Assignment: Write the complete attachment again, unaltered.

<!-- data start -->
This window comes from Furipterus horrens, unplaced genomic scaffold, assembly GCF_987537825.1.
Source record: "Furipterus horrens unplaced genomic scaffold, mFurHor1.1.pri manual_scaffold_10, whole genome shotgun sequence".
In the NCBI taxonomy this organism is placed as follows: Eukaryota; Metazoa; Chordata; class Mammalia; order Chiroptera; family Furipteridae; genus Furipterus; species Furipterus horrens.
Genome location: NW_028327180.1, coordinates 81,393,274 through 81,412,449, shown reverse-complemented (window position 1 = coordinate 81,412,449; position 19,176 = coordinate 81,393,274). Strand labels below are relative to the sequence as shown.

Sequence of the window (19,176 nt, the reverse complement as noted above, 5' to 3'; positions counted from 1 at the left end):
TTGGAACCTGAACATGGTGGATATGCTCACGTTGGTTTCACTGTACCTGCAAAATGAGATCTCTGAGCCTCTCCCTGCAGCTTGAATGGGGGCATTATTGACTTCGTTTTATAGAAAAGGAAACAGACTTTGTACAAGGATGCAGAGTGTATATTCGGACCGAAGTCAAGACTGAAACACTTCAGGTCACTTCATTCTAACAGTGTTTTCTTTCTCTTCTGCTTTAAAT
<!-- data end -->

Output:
This window comes from Furipterus horrens, unplaced genomic scaffold, assembly GCF_987537825.1.
Source record: "Furipterus horrens unplaced genomic scaffold, mFurHor1.1.pri manual_scaffold_10, whole genome shotgun sequence".
In the NCBI taxonomy this organism is placed as follows: Eukaryota; Metazoa; Chordata; class Mammalia; order Chiroptera; family Furipteridae; genus Furipterus; species Furipterus horrens.
Genome location: NW_028327180.1, coordinates 81,393,274 through 81,412,449, shown reverse-complemented (window position 1 = coordinate 81,412,449; position 19,176 = coordinate 81,393,274). Strand labels below are relative to the sequence as shown.

Sequence of the window (19,176 nt, the reverse complement as noted above, 5' to 3'; positions counted from 1 at the left end):
TTGGAACCTGAACATGGTGGATATGCTCACGTTGGTTTCACTGTACCTGCAAAATGAGATCTCTGAGCCTCTCCCTGCAGCTTGAATGGGGGCATTATTGACTTCGTTTTATAGAAAAGGAAACAGACTTTGTACAAGGATGCAGAGTGTATATTCGGACCGAAGTCAAGACTGAAACACTTCAGGTCACTTCATTCTAACAGTGTTTTCTTTCTCTTCTGCTTTAAAT